The spiral galaxy, known as NGC 2985, can be found in the Ursa Major, or Great Bear, constellation.
The universe is full of spiral galaxies, about 77% of those observed. Our own home galaxy, the Milky Way, is one of them. And from certain perspectives, they appear like a flat circle. But these galaxies are much more complex.
In NGC 2985, there are multiple spiral arms full of stars. They start out close and tight before spreading out of the galactic core and appearing to fade into space.
In a spiral galaxy, the arms are full of gas and dust. They act like the birthplace for new stars to form continuously. The arms spread out from the galactic bulge at the center, which contains old stars and very little new star formation.
Over time, many spiral galaxies collide with others. The galaxies merge, which makes them appear more circular as the spiral arms condense.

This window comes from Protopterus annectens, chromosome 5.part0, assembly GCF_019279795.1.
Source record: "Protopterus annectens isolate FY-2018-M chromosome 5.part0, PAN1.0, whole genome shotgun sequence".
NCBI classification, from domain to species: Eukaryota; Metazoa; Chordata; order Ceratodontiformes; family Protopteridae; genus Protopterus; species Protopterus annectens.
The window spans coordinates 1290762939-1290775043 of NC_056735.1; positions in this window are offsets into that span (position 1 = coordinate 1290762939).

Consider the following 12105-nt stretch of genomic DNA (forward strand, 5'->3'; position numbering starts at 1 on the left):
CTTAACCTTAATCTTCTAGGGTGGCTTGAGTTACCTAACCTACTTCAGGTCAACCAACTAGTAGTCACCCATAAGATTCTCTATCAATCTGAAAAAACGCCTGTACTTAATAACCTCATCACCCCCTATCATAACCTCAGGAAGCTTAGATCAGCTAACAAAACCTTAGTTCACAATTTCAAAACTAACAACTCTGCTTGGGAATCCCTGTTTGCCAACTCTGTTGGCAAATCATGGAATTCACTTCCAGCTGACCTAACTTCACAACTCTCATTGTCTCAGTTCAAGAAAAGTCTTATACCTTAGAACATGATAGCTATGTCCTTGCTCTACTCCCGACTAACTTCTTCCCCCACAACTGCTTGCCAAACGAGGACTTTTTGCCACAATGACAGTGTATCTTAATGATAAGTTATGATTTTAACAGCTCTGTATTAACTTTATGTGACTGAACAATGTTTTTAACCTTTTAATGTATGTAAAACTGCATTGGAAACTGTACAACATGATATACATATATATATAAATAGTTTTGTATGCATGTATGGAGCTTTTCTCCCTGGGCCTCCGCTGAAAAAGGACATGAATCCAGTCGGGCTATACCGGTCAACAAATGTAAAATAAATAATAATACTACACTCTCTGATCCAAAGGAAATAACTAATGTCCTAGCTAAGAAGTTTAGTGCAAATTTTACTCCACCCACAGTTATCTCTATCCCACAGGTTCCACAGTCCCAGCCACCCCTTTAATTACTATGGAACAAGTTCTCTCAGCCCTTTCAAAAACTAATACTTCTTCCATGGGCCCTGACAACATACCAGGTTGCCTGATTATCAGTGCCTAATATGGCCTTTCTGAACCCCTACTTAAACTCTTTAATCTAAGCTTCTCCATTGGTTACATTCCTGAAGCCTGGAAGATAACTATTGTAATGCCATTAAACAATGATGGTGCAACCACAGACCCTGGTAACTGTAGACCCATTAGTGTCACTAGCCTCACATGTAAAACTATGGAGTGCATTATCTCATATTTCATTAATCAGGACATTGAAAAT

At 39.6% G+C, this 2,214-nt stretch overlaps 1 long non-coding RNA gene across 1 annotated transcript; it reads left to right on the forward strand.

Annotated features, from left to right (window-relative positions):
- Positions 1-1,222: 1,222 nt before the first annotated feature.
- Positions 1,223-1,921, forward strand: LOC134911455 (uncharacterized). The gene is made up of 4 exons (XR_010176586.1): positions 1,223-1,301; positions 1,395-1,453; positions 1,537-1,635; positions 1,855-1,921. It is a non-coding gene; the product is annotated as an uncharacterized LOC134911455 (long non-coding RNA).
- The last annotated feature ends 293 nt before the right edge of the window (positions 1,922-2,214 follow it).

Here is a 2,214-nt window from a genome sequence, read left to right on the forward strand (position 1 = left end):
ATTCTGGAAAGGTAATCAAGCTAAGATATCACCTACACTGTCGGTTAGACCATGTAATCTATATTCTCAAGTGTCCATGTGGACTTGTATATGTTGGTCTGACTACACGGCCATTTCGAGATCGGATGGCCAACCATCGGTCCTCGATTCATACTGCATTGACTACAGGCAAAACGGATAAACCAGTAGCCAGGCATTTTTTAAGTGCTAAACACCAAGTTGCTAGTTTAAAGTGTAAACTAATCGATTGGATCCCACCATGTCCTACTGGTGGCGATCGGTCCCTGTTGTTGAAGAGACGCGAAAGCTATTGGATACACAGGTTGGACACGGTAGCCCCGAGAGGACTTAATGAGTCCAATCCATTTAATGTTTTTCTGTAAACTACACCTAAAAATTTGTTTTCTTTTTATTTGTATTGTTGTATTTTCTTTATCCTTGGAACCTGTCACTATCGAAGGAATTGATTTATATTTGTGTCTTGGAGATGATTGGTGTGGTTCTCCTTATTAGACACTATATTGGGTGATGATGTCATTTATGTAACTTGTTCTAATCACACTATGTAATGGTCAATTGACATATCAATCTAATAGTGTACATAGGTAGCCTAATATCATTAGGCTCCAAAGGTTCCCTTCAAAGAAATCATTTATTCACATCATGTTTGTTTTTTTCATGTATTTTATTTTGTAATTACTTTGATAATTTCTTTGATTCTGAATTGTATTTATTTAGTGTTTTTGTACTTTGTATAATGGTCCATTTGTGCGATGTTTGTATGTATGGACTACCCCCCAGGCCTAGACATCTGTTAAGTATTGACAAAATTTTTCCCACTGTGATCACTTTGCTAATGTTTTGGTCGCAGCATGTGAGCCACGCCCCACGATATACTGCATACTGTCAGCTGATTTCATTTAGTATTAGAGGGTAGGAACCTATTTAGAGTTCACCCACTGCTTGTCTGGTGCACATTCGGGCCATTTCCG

Earlier this year, astronomers discovered that the Milky Way is actually being warped and twisted by the stars within it.
In the Milky Way, stars and gas clouds exist mainly in its two spiral arms.
From afar, the Milky Way appears like a thin rotating disk of stars, orbiting the center every few hundred million years. In the center, billions of stars and dark matter hold the galaxy together.
But as you move toward the outermost reaches of the galaxy, the gravitational glimmer of the center fades.
Using the 1,339 large, pulsating stars to compile a 3-D map of the Milky Way, we have discovered that the galaxy's disk of stars is increasingly twisting, most likely due to the spinning of the disk. And the farther stars are from the center, the more twisted it becomes.
Only time wants to tell what fate awaits NGC 2985.